Many employees in the public and private sectors have seen their pay cut or frozen to protect their job. Not so for the top brass at Network Rail: three of the five executive directors at the taxpayer funded monopoly are set to receive £300,000 each next year just to stay in theirs. Despite Network Rail's past performance Patrick Butcher, Robin Gisby and Simon Kirby will split £900,000 of taxpayers’ money between themselves in a ‘golden handcuff’ scheme – presumably designed as an incentive to stop them jumping ship to, er, any of the other state-run monopoly rail networks in this country.
These retention payments are, of course, in addition to other perks. All five executive directors receive six-figure salaries ranging from £350,000 to £580,000; annual performance bonuses of up to 60 per cent of salary; long-term incentive packages worth 100 per cent of salary (due to be paid out in 2015); plus an assortment of other benefits (including generous pensions) that cost the taxpayer over £1 million every year. Nice work if you can get it.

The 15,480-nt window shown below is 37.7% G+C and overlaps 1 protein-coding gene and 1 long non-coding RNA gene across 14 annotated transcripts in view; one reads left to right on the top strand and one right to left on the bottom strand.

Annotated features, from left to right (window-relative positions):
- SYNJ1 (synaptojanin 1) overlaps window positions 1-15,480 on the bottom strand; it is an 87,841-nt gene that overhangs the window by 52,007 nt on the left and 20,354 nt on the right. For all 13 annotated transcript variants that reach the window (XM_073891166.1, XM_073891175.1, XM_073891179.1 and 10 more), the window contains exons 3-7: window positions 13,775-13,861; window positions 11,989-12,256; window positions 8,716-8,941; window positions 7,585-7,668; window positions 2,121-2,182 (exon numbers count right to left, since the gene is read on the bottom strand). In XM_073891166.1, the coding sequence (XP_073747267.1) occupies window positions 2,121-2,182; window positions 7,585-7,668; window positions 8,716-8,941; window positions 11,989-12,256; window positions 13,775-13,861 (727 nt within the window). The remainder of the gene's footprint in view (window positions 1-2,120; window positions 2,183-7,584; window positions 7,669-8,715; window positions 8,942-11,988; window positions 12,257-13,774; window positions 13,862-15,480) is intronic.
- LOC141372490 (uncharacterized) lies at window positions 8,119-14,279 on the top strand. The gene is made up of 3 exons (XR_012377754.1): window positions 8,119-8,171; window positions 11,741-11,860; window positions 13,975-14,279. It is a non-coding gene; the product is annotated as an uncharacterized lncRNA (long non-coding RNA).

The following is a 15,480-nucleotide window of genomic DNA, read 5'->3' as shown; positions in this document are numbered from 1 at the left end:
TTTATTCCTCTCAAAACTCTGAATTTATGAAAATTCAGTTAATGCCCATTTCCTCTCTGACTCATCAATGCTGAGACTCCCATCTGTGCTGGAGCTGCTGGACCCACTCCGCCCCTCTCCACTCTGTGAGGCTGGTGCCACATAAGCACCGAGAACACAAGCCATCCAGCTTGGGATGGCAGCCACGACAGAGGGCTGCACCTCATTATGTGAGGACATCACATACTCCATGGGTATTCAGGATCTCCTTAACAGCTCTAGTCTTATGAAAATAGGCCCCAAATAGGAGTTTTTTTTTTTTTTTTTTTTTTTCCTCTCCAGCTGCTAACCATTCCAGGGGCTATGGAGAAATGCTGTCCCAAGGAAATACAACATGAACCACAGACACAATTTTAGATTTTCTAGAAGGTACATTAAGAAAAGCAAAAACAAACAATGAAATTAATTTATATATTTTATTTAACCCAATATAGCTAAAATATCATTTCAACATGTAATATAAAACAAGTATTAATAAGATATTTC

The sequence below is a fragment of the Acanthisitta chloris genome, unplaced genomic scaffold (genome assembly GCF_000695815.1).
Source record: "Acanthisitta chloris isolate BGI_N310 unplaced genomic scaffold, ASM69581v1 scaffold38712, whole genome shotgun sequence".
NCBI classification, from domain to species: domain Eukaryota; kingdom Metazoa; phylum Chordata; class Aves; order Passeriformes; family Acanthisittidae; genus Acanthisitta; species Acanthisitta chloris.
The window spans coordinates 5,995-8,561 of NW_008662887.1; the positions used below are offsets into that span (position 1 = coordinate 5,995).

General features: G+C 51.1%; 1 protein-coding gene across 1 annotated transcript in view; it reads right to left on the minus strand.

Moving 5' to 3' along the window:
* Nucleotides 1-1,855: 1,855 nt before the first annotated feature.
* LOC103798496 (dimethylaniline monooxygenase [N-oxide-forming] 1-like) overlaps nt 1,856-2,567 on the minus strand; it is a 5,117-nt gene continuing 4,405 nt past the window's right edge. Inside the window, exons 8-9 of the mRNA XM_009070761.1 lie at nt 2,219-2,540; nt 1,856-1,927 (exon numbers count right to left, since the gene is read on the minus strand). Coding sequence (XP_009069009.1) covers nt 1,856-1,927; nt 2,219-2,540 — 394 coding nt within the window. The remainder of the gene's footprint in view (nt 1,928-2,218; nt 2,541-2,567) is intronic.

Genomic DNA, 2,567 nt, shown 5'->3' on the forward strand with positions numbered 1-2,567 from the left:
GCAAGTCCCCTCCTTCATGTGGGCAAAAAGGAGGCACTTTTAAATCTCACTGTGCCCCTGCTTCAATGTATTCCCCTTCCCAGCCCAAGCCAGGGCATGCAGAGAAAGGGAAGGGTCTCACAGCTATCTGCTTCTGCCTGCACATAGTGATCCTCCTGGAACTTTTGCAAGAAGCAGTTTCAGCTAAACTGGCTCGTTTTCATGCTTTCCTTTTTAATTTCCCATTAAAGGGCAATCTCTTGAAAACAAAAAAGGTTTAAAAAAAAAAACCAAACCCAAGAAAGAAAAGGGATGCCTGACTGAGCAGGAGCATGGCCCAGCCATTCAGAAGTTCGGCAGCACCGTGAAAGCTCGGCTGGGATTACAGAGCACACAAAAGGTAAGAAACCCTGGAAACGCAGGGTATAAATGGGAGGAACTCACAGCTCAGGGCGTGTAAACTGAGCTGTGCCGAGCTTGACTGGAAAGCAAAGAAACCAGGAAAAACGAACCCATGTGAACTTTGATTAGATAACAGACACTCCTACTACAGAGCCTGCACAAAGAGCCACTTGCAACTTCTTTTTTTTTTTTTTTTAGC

A Network Rail spokesman attempted to justify the payments by arguing that “our best talent was in real danger of being poached by big international firms,” describing Butcher, Gisby and Kirby as “key… to [seeing] through the delivery of our plans.”
But Maria Eagle, the Shadow Secretary of State for Transport, said it best:
''Senior managers should not demand additional retention payments simply to stay in jobs for which they are already well remunerated.”
This is particularly true when the taxpayer-funded organisation missed performance targets last year.